Australian producer/director Sally Ingleton describes how she came across the inspirational story of The Tenth Dancer - Em Theay, one of the few members of Cambodia's Royal Court Ballet who survived the Pol Pot purges.
As a documentary filmmaker I am always on the lookout for an irresistable story. And what makes that story come alive is personality. In 1989 I was in Phnom Penh witnessing a performance of Cambodia's National Dance Company - formerly known as the Royal Ballet. The setting was exotic. By the banks of the Mekong River sat a large theatre with a pagoda shaped roof. On stage were over thirty georgous women dressed in velvet sequinned outfits who with graceful hand gestures and intricate eye movements were acting out one of the ancient storytelling traditions of the East. In the wings was a toothless elderly woman singing and clapping out a rhythm dictated to by the dancers steps. I sensed we would get to know each other and indeed we did.
She was 62 year old dance master Em Theay, one of only a handful of dancers to survive the brutal Pol Pot years. A remarkable woman, full of energy, compassion and humour. Almost single handed she had rebuilt the famous Royal Ballet. I was introduced to Em Theay and one her pupils Pen Sok Chea and that night they told me their history.
Em Theay grew up in the palace as her parents were servants for the king and queen. She learnt to dance from the age of six, finally joining the Royal Ballet in her late teens. She became a principal dancer in the 1950's and toured many countries accompanying the then young monarch, Prince Sihanouk. She was so keen to perform that often the palace wouldn't know she was pregnant until only a few weeks before she gave birth. With a wicked chuckle she confessed that she had had eighteen children! Eventually she became a teacher and one of her best pupils was the statuesque Pen Sok Chea. Their fairytale existence came to an abrupt halt in 1975 when Pol Pot marched into Phnom Penh and the story of the 'killing fields' began. Both Em Theay and Sok Chea were forcibly evacuated from their homes along with almost the entire population of Phnom Penh. For days they walked and walked into the countryside until they ended up in a work camp with thousands of others.
Em Theay took with her only a few belongings - a dance sarong, some incense and her treasured notebooks which contained the record of many important sacred songs and dances. She couldn't bear to part with them as they were the only memory of her former life, so she sewed them into a pillow case and hid them inside the walls of her hut. When soldiers came looking for paper for which to roll cigarettes with - often offering food in exchange - she kept silent. Not even the threat of starvation could make her part with her books. It was an act of courageous resistance, for to be recognised as one of the king's dancers was a death sentence. In order to conceal their identities both women lied to the Khmer Rouge. Em Theay pretended she had been a market seller and although Sok Chea didn't even know how to sew she claimed to be a seamstress, just willing herself to do it when the time came. At night Em Theay would light incense towards the wall of her hut and pray to her ancestors that one day she would return home to train the dancers once more.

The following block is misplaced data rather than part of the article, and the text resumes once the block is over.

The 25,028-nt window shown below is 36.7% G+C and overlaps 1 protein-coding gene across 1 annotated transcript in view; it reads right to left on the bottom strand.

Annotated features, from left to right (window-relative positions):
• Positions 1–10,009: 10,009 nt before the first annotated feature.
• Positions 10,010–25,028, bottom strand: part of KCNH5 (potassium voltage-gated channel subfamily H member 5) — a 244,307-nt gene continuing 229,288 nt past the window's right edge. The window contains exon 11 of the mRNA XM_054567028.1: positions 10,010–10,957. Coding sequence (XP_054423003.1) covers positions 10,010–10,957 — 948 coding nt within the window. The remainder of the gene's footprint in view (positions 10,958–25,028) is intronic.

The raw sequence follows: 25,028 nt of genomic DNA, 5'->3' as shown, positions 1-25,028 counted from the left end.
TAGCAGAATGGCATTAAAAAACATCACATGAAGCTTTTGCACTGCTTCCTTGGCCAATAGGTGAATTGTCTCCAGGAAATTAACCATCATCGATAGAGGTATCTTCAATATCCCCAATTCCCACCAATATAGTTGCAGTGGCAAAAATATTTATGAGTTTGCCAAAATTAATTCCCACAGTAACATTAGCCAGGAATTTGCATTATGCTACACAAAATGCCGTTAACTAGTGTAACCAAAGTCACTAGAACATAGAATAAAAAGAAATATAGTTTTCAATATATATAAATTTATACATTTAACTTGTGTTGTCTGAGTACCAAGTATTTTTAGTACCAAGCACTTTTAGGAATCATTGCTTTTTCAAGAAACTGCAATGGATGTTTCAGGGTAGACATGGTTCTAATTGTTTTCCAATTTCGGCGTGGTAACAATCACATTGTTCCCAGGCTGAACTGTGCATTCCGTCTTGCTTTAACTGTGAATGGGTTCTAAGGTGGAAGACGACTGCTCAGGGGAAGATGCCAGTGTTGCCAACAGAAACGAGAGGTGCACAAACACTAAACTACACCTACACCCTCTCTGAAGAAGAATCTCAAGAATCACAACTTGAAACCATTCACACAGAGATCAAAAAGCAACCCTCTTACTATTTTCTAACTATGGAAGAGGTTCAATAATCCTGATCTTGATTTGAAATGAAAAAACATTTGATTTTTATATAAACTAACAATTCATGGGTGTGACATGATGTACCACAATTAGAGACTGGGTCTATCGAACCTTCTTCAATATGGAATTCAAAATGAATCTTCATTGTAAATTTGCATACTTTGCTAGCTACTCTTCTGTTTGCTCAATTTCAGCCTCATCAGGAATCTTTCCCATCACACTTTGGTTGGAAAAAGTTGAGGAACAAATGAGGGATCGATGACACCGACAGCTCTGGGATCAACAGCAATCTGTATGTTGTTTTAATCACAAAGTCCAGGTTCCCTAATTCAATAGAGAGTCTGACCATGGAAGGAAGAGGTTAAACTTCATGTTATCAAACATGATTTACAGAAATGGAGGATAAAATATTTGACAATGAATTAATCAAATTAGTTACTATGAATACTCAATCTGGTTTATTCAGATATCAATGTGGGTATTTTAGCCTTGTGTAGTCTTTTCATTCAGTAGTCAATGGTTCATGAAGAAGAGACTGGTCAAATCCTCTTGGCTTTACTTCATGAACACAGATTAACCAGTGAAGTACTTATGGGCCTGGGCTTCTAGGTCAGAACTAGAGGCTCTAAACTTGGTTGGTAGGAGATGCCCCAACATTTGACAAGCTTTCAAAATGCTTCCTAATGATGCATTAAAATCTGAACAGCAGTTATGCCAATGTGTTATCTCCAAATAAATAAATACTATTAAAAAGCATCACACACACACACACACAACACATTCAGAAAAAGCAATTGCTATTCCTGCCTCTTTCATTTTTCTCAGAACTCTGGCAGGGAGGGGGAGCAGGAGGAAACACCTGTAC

Em Theay's wish came true. In 1979 after Pol Pot's army had fled into Thailand, she returned to Phnom Penh and began the task of putting the Royal Ballet back together. She sought out her former pupils and teachers only to discover that most had died. Those who remained were malnourished and after three years of hard labour, lacked the suppleness and grace so necessary for Cambodian traditional dance. Determined not to let the culture perish, Em Theay gathered the surviving dancers and then recruited friends and relatives to build up the numbers. Day by day she fed, pushed and prodded their bodies until gradually their flexibility and memory of the ancient dance movements returned. Her perserverence paid off. Today the National Dance Company of Cambodia has over sixty members and the Fine Arts School has more than three hundred students of traditional dance.
Now 40, Sok Chea finds her commitment to dance is much greater than when she studied as a young woman. In those days there were so many dancers whereas since Pol Pot the troupe has had to work extremely hard to rebuild itself and its repertoire. She acknowledges her debt to Em Theay. 'Under Pol Pot I lost some of my drive and talent. Since then, Em Theay's been like a mother to me, guiding and training me so that some of my spirit has returned'.
When the dinner was finished I knew within the personalities of these two women lay a compelling story - one which exemplified the resilience of the Cambodian people as well as the sensibility of the artist. I was determined to make a film about them and set about the arduous task of attracting finance. Two years ... and hundreds of phone calls, faxes and knocking on Executive Producer's doors later, the story was sold to both the BBC and ABC television with the rest of the budget coming from the Australian Film Finance Corporation and AIDAB.
Suddenly making the film became daunting. I couldn't speak Cambodian; a civil war with the unpredictable Khmer Rouge continued; and getting permissions from Cambodian authorities became like a Byzantine game of hide and seek. What sustained me through it all was the generosity and friendship of Em Theay and Sok Chea who allowed me to enter their life opening up the channels of communication to a universal language.